Tyder - even though you probably nipped that in the bud so to speak, watch for an increase in that kind of nonsense as once they get a confirmed "live" address it gets passed around. I have an older e-mail address that I still keep active for a few things, that still gets a lot of spam due to some of it's details being revealed when Sony had their accounts compromised a few years ago (that's happened a few times to them in particular - Sony are only surpassed in my experience by Apple for being a shit company to deal with if you work in IT - and I'm Apple certified 😋 ).

As you yourself realised after the fact - never use embedded links in any email - not even genuine ones - in fact if you can be bothered report them as spam to the issuer as they really need to break the habit of doing this nonsense.

Also if you aren't already doing so then use two factor authentication on everything- yes it's  pain getting texts to phones or whatever , but it makes things a lot more secure.

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27 minutes ago, Lobey said:

I second Dave78's link - there is quite an increase in these at the minute - as well as "fake" phone calls from "BT engineer", "Tax office" etc telling you to return the call etc.

Most common just now are fake Amazon and fake "Aldi" vouchers as well as stuff claiming to be Tv licensing - these are generally more literate than the actual e-mails you get from Tv licensing 😄

Cybersecurity courses and the like tend to tell you that the fakes are poorly spelt and or use odd looking contact links - in my experience they are now more often than not as good if not better than genuine communications - Banks in particular are still sending out emails with embedded links in them - and they often make spelling mistakes. and use dodgy looking domains to send from.

Both Paypal and Virgin media fairly recently sent out what looked like spam mail - in both cases they themselves weren't initially sure if the addresses were real or not (left hand not talking to right hand) and Barclays bank actually reported themselves to themselves for spam mail at one point.....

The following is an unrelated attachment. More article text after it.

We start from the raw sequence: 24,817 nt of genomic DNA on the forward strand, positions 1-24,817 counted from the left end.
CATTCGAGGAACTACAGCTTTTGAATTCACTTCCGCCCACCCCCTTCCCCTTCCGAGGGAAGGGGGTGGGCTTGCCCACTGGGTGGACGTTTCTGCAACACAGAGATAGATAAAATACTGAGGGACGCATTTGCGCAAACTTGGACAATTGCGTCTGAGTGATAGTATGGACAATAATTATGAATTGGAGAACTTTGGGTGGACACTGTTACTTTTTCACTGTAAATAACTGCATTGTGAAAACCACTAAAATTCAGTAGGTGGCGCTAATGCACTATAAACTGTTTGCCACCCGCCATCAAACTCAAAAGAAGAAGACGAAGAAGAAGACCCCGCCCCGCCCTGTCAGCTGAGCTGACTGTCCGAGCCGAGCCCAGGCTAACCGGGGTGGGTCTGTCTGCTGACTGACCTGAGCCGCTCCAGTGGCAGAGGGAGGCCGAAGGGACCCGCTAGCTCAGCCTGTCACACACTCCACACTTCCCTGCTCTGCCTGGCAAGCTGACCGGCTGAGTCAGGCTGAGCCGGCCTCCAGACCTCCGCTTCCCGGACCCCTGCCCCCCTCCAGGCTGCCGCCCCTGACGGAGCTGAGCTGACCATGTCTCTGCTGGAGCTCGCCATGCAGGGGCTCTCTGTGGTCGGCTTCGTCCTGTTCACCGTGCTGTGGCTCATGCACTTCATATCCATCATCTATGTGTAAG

Tyder - even though you probably nipped that in the bud so to speak, watch for an increase in that kind of nonsense as once they get a confirmed "live" address it gets passed around. I have an older e-mail address that I still keep active for a few things, that still gets a lot of spam due to some of it's details being revealed when Sony had their accounts compromised a few years ago (that's happened a few times to them in particular - Sony are only surpassed in my experience by Apple for being a shit company to deal with if you work in IT - and I'm Apple certified 😋 ).

As you yourself realised after the fact - never use embedded links in any email - not even genuine ones - in fact if you can be bothered report them as spam to the issuer as they really need to break the habit of doing this nonsense.

Also if you aren't already doing so then use two factor authentication on everything- yes it's  pain getting texts to phones or whatever , but it makes things a lot more secure.

Thanks for the info Lobey, I have to say I am still a wee bit concerned as I am lazy with passwords and tend to use the same ones. I was totally distracted when I did it , felt like an idiot. 
I did report the email to Amazon so hopefully they can do something with it. I dont know how sophisticated these scammers are.